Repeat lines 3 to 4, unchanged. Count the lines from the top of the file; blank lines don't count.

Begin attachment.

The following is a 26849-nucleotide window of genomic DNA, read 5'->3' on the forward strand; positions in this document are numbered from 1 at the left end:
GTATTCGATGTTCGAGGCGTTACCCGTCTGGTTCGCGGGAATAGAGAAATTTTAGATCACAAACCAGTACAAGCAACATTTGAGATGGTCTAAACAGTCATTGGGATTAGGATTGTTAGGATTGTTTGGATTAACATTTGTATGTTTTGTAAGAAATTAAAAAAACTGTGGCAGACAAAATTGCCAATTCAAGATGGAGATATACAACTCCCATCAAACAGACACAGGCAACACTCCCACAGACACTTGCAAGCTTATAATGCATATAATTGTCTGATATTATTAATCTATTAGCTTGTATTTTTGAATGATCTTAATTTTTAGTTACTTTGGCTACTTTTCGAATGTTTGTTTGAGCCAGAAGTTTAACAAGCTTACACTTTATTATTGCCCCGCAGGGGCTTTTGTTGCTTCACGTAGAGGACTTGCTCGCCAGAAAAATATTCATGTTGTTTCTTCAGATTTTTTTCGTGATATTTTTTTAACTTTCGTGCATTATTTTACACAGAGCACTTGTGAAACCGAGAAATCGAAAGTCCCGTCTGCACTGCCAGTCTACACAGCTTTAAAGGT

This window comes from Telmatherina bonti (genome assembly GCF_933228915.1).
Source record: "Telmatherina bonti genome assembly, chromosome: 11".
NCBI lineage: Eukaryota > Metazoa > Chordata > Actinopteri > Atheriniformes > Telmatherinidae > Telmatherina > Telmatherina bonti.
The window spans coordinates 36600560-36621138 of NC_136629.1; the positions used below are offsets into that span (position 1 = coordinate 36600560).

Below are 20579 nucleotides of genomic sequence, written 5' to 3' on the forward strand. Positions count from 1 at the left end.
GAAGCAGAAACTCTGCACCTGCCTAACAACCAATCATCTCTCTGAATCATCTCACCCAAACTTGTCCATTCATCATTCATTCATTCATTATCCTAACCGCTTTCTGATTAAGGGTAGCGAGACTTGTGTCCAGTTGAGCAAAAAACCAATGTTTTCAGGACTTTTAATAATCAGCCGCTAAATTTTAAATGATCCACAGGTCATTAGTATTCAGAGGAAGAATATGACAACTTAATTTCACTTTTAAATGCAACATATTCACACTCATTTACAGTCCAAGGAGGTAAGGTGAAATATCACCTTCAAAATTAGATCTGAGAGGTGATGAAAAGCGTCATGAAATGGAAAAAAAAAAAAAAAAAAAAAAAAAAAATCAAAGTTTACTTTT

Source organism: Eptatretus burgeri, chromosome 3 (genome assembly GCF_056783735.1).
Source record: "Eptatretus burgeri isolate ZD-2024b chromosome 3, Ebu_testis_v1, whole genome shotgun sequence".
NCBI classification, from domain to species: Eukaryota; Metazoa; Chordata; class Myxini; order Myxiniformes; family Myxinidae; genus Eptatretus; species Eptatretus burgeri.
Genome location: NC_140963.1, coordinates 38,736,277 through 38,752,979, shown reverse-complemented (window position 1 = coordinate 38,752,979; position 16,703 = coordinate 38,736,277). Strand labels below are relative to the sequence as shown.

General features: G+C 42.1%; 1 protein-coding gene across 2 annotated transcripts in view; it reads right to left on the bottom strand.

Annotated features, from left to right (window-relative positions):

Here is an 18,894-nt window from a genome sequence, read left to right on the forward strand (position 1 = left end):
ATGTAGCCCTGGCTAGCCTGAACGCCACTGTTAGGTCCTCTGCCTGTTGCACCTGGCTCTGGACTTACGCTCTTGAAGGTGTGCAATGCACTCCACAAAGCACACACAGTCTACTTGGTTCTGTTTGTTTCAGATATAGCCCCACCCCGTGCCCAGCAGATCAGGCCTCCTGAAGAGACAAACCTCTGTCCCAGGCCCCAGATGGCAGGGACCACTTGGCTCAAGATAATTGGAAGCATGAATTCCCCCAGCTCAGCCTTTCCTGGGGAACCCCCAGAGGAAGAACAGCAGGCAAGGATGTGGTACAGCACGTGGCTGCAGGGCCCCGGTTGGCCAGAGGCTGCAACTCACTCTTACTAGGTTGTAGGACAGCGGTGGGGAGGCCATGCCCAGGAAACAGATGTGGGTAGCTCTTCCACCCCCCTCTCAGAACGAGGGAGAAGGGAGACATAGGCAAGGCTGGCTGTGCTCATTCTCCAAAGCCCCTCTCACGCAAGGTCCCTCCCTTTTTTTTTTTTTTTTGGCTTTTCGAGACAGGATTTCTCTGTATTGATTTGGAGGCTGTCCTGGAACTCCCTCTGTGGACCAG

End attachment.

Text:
This window comes from Telmatherina bonti (genome assembly GCF_933228915.1).
Source record: "Telmatherina bonti genome assembly, chromosome: 11".